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ARS Home » Pacific West Area » Corvallis, Oregon » Forage Seed and Cereal Research Unit » Research » Publications at this Location » Publication #287783

Title: Infection of Brachypodium distachyon by formae speciales of Puccinia graminis: early infection events and host-pathogen incompatibility

item Figueroa, Melania
item Alderman, Stephen
item Garvin, David
item Pfender, William

Submitted to: PLOS ONE
Publication Type: Peer Reviewed Journal
Publication Acceptance Date: 1/15/2013
Publication Date: 2/18/2013
Citation: Figueroa, M., Alderman, S.C., Garvin, D.F., Pfender, W.F. 2013. Infection of Brachypodium distachyon by formae speciales of Puccinia graminis: early infection events and host-pathogen incompatibility. PLoS One. 8(2):e56857.

Interpretive Summary: Research to understand the genetics of host resistance to stem rust disease of cereal grains and forage grasses is difficult because of the large size and complexity of the host plant's total genetic material. Brachypodium, a grass plant with a much simpler genetic makeup, is a recently-developed research plant whose entire genome has been recorded. We conducted a detailed characterization of the very early events, and subsequent disease development, of three different strains of the stem rust when inoculated onto Brachypodium. We pinpointed the time window during which critical genetic and molecular events occur that results either in virtually complete resistance to the pathogen strain that causes wheat stem rust, or allows disease development by two other pathogen strains. Our results provide a framework for follow-on research, by us and others, about the fundamental biology and genetics of stem rust resistance in grasses such as wheat and forage grasses.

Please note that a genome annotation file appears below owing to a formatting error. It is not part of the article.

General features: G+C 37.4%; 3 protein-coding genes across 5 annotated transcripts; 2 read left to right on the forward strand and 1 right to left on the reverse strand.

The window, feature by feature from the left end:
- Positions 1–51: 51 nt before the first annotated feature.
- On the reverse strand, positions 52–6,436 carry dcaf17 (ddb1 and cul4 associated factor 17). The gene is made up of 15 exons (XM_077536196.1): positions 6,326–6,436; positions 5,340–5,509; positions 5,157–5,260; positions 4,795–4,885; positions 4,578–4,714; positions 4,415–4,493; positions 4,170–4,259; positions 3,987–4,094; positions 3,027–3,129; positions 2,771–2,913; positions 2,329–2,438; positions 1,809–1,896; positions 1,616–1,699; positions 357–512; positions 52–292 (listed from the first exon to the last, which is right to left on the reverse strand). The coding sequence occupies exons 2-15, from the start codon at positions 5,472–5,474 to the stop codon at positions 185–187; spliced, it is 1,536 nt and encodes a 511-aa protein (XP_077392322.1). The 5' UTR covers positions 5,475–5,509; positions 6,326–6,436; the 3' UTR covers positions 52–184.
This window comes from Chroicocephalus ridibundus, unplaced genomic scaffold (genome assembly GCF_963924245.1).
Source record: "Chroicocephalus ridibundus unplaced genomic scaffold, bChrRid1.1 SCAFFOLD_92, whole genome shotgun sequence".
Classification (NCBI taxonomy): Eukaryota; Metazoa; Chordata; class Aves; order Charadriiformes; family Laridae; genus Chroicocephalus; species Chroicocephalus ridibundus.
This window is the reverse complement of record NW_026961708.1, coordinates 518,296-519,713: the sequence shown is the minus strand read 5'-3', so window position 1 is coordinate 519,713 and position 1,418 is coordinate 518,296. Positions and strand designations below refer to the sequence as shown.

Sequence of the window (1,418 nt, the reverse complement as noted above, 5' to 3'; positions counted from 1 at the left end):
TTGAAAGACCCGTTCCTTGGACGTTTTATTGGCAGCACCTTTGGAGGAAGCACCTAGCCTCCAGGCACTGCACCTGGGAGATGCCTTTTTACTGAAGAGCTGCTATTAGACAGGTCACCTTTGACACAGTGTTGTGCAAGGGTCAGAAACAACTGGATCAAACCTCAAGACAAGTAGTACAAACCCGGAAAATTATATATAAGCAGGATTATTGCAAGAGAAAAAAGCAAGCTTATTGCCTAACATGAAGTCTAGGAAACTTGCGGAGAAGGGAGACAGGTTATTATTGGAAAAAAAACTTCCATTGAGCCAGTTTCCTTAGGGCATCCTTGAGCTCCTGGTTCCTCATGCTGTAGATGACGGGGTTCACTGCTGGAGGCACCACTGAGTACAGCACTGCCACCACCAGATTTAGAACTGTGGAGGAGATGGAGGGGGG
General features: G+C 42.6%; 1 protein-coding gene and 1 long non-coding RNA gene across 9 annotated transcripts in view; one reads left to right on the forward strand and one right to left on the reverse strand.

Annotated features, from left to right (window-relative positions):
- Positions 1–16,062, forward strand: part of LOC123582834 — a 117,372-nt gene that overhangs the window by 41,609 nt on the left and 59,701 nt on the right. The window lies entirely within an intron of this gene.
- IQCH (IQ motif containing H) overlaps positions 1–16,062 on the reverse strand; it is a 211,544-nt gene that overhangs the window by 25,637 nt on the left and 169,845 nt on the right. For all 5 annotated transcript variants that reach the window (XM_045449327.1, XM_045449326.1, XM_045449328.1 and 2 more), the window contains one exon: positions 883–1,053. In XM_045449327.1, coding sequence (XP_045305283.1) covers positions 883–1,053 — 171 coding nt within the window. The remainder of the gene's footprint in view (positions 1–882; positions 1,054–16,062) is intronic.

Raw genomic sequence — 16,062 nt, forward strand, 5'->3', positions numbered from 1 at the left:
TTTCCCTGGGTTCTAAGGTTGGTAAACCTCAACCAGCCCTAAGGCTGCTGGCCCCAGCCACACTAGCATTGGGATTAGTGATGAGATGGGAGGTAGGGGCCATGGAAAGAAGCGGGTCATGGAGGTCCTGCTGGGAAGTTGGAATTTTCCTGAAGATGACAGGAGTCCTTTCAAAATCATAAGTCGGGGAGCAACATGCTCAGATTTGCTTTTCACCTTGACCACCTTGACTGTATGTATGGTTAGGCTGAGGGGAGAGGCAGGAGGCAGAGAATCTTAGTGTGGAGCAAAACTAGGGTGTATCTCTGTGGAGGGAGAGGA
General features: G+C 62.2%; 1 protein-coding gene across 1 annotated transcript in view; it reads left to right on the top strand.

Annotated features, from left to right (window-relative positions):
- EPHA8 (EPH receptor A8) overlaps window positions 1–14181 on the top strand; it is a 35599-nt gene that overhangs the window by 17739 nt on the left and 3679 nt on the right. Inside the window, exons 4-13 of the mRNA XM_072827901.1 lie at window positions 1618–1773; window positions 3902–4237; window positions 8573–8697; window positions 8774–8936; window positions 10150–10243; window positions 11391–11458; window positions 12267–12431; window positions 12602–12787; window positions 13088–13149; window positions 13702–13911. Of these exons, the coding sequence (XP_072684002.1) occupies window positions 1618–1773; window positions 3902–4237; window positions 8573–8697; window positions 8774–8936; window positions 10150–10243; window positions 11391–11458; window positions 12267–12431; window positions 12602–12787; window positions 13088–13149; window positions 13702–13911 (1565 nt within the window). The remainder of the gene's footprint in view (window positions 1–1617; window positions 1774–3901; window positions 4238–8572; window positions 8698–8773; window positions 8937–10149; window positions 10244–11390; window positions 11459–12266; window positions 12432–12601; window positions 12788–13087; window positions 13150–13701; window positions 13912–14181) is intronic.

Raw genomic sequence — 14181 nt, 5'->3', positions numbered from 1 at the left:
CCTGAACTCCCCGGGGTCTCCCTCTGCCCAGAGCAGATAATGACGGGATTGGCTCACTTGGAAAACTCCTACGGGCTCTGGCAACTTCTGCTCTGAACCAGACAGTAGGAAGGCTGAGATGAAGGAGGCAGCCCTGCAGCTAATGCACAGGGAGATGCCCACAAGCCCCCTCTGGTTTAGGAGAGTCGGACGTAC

Technical Abstract: Brachypodium distachyon is an emerging model to study fungal disease resistance in cereals and grasses. We characterized the stem rust-Brachypodium pathosystem to evaluate its potential for investigating molecular and genetic aspects of resistance to P. graminis, the pathogen that causes stem rust. Some important formae speciales of P. graminis and their typical hosts are P. graminis f.sp. tritici (Pg-tr) in wheat, P. graminis f.sp. lolii (Pg-lo) in perennial ryegrass, and P. graminis f.sp. phlei-pratensis (Pg-pp) in timothy grass. Eight Brachypodium inbred lines were challenged with Pg-tr, Pg-lo and Pg-pp and the resulting symptom development demonstrated significant variation in stem rust resistance among isolate/Brachypodium combinations. Histological analysis of early infection events in one Brachypodium line (Bd1-1) indicated that Pg-lo and Pg-pp are markedly more efficient than Pg-tr at establishing a biotrophic interaction. Complete formation of appressoria (60-70%) occurs by 12 hours post-inoculation (hpi) under dark and wet conditions; and after 4 h of light exposure, there is differentiation of fungal penetration structures. The infection by Pg-tr usually stops at appressorial formation, and by 68 hpi, only 0.3% and 0.7% of the Pg-tr urediniospores form haustoria and colonies, respectively. In contrast, Pg-lo and Pg-pp develop advanced infection structures. By 68 hpi, the percentage of urediniospores with a haustorium mother cell or a haustorium in Pg-lo and Pg-pp reaches 8% and 5%, respectively; while the formation of colonies reaches 14% and 13%, respectively. We conclude that Brachypodium is an apt grass model to study the molecular and genetic components of resistance to stem rust.